“I was tired of it all and I said: ‘Doc, just take the kidney out. Take it out.’”
It was 2015. Earlier in the year, a twenty-year-old Saúl Ñíguez had traveled to Leverkusen to make his Champions League debut for his team Atlético Madrid. But what should have been one of the crowning moments of his career to that point very quickly turned sour. After colliding with Leverkusen’s Kyriakos Papadopoulos in the first half, Saúl ended up being rushed to hospital. It soon emerged that the young Spanish midfielder had his kidney ruptured in the clash. The club’s president Enrique Cerezo put it somewhat less delicately: Saúl’s kidney had been ‘destroyed’.
The months that followed were painful. Saúl’s kidneys were still not functioning correctly and he was fitted with a catheter. Training with a catheter fitted was agony and Saúl would end up urinating blood at the end of more rigorous sessions. Fed up, he contemplated having the kidney removed so that he could focus on his footballing career. Only an intervention from Diego Simeone’s assistant, Germán Burgos, prevented the operation going ahead.
That single-minded determination was what made Saúl such a pivotal member of Simeone’s Atlético squad. Playing in the cholismo style requires athleticism, flexibility and tactical nous. Saúl had all these. But that shouldn’t trick you into thinking the Atlético midfielder was little more than a blunt instrument. As Guillem Balague noted, ‘He can play in the Simeone style without the ball, quick putting teams under pressure, but also in the Barcelona style if he wanted to, quick with his passes, and, of course, he has the physique to come from deep.’ Possessing such a well-rounded set of attributes, there should be little surprise that Saúl has been capped for Spain at almost every level of the youth set-up as well as for the national team.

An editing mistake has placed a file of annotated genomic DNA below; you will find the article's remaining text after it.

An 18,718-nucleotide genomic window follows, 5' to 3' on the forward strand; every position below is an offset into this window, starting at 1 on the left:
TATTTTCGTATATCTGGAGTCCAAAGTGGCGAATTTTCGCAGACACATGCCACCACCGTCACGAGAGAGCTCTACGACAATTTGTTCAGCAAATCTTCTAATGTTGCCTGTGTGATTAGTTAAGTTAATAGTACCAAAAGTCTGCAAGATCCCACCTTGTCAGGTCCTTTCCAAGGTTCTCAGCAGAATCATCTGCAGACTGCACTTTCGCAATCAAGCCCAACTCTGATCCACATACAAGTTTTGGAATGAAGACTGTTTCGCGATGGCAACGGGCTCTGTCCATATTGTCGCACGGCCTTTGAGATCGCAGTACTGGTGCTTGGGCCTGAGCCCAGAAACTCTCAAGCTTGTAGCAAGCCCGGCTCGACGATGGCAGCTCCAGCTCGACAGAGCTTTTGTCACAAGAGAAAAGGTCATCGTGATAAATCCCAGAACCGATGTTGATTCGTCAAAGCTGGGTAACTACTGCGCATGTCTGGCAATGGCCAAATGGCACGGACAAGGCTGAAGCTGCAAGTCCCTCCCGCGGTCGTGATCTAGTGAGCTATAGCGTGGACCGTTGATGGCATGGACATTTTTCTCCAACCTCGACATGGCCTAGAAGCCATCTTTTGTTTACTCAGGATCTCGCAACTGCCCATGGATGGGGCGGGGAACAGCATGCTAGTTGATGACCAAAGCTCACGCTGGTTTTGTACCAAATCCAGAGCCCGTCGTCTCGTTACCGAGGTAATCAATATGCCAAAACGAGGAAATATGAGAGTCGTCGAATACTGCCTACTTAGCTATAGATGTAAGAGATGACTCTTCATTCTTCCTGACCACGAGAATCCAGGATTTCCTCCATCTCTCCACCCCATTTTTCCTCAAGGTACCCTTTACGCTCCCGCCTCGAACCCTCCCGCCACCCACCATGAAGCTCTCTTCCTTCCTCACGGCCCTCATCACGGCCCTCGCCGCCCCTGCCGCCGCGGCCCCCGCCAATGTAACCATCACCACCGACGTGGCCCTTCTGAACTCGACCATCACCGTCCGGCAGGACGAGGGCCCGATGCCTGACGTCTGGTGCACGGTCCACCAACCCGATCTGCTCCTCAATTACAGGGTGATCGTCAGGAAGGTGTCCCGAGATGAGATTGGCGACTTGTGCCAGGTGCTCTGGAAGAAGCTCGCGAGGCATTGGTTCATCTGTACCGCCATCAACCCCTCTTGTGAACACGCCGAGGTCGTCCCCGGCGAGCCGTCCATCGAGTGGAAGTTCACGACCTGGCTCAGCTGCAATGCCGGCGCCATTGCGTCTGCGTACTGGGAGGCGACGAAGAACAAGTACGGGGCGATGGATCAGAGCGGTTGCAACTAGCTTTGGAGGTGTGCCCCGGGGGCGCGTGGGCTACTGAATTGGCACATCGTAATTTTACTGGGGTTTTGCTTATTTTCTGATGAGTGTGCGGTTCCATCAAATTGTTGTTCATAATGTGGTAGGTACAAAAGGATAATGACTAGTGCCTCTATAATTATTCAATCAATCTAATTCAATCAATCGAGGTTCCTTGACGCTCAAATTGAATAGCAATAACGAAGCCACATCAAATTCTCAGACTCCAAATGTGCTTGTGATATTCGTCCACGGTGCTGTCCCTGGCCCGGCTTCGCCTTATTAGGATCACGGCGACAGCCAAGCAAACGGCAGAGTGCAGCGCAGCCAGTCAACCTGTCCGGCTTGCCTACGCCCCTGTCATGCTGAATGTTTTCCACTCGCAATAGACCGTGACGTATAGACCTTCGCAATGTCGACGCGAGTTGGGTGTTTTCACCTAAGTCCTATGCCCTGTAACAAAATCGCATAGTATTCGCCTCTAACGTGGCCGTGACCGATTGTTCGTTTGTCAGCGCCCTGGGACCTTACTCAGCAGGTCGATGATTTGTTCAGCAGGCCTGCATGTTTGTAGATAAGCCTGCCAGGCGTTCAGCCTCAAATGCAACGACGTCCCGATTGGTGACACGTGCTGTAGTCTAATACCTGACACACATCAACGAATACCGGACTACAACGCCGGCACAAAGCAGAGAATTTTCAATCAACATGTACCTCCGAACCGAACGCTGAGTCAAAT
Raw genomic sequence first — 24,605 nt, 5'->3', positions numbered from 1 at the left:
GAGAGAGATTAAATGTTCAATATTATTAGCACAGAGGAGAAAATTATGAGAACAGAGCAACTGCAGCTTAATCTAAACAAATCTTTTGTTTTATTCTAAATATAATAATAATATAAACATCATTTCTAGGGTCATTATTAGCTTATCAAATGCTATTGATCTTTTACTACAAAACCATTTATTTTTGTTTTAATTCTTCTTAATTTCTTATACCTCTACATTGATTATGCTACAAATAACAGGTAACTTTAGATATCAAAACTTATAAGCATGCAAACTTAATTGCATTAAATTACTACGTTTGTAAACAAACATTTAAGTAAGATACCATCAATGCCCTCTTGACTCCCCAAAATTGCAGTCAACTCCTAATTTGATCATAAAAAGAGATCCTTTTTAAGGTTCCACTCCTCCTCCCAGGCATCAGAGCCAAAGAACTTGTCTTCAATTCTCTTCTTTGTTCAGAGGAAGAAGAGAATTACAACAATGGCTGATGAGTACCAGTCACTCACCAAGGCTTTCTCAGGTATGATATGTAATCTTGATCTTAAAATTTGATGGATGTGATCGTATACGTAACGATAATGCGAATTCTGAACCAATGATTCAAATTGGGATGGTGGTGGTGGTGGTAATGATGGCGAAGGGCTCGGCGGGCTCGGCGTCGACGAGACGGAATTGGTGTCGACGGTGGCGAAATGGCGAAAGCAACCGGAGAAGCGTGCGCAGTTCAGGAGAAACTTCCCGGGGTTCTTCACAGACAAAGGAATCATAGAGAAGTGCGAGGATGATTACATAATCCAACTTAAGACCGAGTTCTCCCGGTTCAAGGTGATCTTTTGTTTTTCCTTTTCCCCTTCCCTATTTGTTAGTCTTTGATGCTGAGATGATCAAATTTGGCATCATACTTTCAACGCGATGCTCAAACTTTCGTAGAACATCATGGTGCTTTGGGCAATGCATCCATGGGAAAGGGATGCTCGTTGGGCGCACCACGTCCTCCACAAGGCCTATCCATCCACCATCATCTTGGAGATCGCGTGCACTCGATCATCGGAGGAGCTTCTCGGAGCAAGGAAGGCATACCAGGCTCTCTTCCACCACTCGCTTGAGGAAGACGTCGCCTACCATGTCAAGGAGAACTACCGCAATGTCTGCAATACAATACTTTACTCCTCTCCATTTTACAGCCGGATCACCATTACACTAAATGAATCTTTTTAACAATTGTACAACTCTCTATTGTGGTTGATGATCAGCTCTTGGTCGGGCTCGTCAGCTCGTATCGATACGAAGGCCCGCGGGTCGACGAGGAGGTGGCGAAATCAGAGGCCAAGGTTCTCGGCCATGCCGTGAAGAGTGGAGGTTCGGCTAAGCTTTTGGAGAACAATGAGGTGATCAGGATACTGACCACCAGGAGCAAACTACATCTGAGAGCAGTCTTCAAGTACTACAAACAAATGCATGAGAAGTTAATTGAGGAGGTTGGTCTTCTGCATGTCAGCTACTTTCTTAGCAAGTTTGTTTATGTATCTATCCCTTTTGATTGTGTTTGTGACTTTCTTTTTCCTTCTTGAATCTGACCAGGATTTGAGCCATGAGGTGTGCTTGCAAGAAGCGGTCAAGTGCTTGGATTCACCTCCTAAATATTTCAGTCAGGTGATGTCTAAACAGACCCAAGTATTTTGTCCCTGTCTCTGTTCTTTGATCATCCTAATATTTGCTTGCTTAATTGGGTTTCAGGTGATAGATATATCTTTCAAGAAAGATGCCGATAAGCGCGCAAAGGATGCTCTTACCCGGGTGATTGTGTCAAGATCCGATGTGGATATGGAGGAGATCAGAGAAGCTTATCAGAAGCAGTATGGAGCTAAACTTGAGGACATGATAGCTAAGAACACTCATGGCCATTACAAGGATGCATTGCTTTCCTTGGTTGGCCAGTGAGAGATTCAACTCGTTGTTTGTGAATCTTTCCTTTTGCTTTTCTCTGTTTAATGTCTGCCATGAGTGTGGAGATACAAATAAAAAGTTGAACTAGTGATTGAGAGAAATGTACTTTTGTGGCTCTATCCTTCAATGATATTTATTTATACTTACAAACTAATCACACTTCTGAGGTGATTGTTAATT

Although he has only ever been professionally contracted to Atlético Madrid, Saúl arrived at the club having spent a couple of years in the youth set-up at Real Madrid. While this might tempt you into thinking of Saúl as one of a dying breed - the one-club footballer - he did spend a season on loan at Rayo Vallecano where he was deployed as a centre back, already displaying the flexibility that would make his so invaluable to Simeone when he made the move up into the first team.
By the following year, Saúl had become a stalwart in the Atlético midfield and, his injury woes notwithstanding, would go on to help his team to reach a second Champions League final in two years, Los Colchoneros losing out on penalties to their cross-city rivals.
Saúl Ñíguez is Atlético Madrid through and through. He could see out his professional career at the club. In 2017, he signed a nine-year contract to remain in Madrid, a contract that would see him through to the ripe old age of thirty-two. This shouldn’t surprise us. He is a player who would bleed for his club. We know that. He already has.